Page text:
Link to the scientific article:
Molteni, F. (2017) Religious Change Among Cohorts In Eastern Europe: A Longitudinal Analysis Of Religious Practice And Belief In Formerly Communist Countries Religion and Society in Central and Eastern Europe (RASCEE)
Secularization is the most widespread term in Western Europe when it comes to the role of religion in contemporary society. It’s a less widespread one, however, when the focus shifts from Western to Eastern European countries. For many of those living in that region, modernization processes did not negatively affect the vitality of religious community or the public role of religion. Nor did they impact religious practices or individual beliefs. Many scholars have gone so far as to speak of a “religious revival” – a “rebirth of orthodoxy” – from Prague to Moscow. And yet, this picture does not match the latest data collected by the European Values Study – a large-scale survey research programme on basic human values. In fact, it would seem that the search for God has crumbled together with the Berlin Wall.
The advent of communist regimes: A turning point
As far as the relationship between religion and society is concerned, one cannot grasp the differences between Eastern Europe and the rest of the continent without considering the specific historical trajectory of such countries as Belarus, Bulgaria, Czech Republic, Hungary, Moldova, Poland, Romania, Russia, Slovakia, and Ukraine. The advent of communist regimes marked a turning point in the religious life of those countries.
Before communism, religion was the cornerstone of good citizenship and social order. The communist regimes imposed secularization from above, with the explicit goal of wiping out any religious tradition in the name of scientific materialism. Churches were stripped of their function in public education, religious organizations were banned and persecuted, its leaders were imprisoned, and its properties confiscated. Many religious buildings were turned into warehouses or restaurants. Religious groups became the only surviving link with the past and, in this new situation, the only opposition force.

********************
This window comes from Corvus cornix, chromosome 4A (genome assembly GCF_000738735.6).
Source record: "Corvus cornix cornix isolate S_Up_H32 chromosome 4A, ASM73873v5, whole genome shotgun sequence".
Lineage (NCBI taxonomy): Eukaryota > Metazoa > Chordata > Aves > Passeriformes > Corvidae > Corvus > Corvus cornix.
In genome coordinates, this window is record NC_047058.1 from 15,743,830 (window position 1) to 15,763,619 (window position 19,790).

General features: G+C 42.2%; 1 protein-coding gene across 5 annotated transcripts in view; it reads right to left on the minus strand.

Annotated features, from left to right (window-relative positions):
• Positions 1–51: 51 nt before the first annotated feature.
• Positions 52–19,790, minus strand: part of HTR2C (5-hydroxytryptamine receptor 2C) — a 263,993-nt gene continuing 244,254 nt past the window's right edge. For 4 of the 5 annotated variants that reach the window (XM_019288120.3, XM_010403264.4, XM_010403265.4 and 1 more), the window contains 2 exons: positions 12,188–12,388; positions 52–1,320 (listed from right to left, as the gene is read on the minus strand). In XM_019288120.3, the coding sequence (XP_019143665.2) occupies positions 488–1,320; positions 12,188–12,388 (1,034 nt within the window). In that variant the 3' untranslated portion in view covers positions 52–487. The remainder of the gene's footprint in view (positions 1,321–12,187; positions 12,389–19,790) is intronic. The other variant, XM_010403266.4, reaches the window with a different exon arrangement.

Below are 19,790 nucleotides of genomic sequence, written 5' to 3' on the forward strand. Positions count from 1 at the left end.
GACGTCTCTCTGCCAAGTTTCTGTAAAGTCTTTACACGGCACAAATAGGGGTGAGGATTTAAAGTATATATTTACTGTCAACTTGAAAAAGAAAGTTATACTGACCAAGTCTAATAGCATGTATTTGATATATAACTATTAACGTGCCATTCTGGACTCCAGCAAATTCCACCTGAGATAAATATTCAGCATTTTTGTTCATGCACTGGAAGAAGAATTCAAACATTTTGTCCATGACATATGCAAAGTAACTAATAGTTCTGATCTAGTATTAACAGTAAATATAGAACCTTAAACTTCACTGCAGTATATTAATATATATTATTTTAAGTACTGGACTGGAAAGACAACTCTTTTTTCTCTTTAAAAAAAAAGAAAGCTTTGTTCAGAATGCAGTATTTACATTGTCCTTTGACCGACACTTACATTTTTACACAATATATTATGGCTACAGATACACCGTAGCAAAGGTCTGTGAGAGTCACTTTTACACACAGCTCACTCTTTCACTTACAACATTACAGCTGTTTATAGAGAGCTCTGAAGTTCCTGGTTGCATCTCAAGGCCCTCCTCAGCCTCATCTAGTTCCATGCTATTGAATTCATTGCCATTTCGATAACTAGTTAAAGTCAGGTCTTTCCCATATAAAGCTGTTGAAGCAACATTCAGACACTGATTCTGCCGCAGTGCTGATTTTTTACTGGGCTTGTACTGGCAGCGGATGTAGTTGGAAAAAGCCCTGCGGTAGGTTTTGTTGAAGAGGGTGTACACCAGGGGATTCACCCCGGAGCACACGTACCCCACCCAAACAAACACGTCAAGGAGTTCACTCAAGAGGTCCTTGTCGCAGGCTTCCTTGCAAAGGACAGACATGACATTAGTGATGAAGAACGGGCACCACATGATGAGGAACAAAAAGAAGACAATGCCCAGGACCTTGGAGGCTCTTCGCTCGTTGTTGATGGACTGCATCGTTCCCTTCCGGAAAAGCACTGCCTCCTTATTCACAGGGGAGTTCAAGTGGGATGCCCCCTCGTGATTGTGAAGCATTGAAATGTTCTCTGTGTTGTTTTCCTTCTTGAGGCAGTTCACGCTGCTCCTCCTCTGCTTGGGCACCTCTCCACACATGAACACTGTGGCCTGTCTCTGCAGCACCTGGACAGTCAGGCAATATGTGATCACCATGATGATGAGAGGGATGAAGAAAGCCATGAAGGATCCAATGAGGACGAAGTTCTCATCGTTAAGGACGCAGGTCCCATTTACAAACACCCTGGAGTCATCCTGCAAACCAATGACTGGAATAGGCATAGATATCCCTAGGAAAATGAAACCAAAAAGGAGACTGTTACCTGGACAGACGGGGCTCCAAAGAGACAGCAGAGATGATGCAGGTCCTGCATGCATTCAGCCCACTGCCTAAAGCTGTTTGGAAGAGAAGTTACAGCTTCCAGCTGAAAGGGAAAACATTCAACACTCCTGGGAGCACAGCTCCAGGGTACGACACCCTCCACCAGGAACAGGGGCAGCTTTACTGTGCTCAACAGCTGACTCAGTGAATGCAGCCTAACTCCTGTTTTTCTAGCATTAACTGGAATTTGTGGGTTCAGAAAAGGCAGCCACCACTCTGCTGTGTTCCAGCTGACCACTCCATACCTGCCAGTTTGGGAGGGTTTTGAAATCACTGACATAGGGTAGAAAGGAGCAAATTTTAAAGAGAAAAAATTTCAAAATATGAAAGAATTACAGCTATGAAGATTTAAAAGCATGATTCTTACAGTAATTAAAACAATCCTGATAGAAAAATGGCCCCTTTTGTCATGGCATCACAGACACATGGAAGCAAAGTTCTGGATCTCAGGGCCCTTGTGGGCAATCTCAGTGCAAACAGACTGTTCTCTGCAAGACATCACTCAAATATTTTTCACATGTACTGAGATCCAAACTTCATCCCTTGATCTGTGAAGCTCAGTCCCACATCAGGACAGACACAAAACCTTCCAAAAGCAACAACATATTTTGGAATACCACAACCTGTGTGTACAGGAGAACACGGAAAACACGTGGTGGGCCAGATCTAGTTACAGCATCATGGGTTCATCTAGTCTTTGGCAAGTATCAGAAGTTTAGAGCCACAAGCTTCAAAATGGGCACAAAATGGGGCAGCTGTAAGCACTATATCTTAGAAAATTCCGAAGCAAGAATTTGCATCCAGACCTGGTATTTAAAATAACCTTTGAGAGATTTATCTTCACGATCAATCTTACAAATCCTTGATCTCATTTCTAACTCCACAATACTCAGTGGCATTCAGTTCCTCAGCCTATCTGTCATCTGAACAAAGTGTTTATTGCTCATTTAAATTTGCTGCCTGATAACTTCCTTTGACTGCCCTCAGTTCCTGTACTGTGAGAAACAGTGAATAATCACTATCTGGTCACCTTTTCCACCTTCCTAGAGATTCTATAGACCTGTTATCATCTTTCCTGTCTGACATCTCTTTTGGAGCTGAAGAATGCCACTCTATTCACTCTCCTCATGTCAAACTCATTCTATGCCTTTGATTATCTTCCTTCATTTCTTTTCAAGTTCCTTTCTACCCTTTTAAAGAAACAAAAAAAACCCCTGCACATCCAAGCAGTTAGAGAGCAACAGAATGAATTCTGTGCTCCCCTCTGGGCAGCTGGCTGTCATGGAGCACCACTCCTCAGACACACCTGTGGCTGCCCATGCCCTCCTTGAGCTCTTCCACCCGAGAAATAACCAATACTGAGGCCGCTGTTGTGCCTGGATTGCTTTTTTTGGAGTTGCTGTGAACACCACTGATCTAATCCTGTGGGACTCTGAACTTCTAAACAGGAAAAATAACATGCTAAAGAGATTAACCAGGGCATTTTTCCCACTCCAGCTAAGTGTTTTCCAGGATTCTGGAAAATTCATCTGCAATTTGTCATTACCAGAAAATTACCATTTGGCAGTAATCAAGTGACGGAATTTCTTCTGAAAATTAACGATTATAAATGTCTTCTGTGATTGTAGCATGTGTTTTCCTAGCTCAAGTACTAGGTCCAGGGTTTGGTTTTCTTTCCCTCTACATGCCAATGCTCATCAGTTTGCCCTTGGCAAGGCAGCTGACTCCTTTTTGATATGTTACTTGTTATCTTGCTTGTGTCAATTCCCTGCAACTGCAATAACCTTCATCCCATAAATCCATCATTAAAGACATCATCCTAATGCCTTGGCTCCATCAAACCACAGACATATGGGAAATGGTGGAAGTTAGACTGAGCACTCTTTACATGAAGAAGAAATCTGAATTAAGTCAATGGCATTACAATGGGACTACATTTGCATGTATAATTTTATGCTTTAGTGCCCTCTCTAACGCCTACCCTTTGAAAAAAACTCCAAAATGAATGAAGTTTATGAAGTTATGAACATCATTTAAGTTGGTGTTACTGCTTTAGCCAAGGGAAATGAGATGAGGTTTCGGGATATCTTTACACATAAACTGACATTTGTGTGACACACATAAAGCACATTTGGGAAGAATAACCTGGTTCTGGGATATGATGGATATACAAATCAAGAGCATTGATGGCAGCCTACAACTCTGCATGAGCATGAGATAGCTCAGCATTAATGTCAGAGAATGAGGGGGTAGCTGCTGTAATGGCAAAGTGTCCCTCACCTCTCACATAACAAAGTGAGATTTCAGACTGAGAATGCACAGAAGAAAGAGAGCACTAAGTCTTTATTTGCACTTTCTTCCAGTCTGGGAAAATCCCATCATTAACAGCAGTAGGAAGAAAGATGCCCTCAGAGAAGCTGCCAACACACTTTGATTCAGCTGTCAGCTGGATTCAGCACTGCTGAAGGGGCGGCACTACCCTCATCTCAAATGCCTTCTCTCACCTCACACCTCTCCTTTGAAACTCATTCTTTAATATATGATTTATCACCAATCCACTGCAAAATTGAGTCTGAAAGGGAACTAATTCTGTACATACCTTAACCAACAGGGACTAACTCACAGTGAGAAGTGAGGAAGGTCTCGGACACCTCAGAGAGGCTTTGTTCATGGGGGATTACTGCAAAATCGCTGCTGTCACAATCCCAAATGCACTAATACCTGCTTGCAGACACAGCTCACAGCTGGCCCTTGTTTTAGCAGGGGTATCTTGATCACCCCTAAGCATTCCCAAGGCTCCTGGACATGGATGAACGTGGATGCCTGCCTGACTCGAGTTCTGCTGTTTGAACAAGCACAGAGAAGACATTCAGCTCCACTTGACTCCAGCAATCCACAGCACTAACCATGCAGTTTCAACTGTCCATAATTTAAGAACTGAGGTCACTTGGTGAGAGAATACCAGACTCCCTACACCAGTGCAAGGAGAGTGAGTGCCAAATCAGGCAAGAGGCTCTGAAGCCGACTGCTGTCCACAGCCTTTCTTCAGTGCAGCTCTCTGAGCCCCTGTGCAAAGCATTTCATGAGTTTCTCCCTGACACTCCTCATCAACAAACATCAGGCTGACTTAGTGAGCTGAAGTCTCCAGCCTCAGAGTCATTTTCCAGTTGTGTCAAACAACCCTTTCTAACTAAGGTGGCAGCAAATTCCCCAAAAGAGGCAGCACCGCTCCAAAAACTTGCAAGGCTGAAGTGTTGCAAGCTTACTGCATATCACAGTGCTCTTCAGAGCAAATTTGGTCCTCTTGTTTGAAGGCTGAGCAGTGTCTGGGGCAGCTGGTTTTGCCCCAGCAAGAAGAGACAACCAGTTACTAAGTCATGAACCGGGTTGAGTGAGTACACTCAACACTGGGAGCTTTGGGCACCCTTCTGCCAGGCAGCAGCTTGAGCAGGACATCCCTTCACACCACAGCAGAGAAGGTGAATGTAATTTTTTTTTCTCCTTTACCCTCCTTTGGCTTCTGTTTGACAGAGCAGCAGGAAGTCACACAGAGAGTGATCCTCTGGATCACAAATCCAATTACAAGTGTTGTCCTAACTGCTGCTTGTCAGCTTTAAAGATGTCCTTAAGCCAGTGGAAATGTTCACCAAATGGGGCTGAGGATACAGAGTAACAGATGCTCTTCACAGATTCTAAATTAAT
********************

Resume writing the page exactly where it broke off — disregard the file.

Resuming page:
How did individual citizens react to this deliberate attempt at eradicating religion from public space? How did the subsequent collapse of regimes affect individual religiosity? Are we really witnessing a “religious revival”? There are no readily available answers to those questions.
Collective practices and individual beliefs
As far as individual religiosity is concerned, a preliminary distinction has to be made between the collective and ritual attendance of mass on the one hand, and individual and private beliefs on the other. This difference is all the more relevant as far as Eastern European countries are concerned.
Here, regime-imposed secularization may have influenced the visible aspects of religiosity more profoundly and more durably than the private aspects. If this were actually the case, two opposing trends should be observable: a rebirth of religious beliefs on the one hand, and a stagnation – if not a downright decline – of public religious practices on the other. Moreover, it is safe to assume that individuals belonging to different age cohorts manifest different religious behaviours. After all, the pressure for secularization has not been constant through time.
In particular, the behaviour of those who were born and raised in the most intense periods of repression and propaganda should still bear the signs of forced secularization. In contrast, a “religious revival” among younger generations – particularly among people who were born or came of age after 1989 – should be accompanied by a growth in religiosity – whether public or private.
Religiosity as a post-communist reaction: does age matter?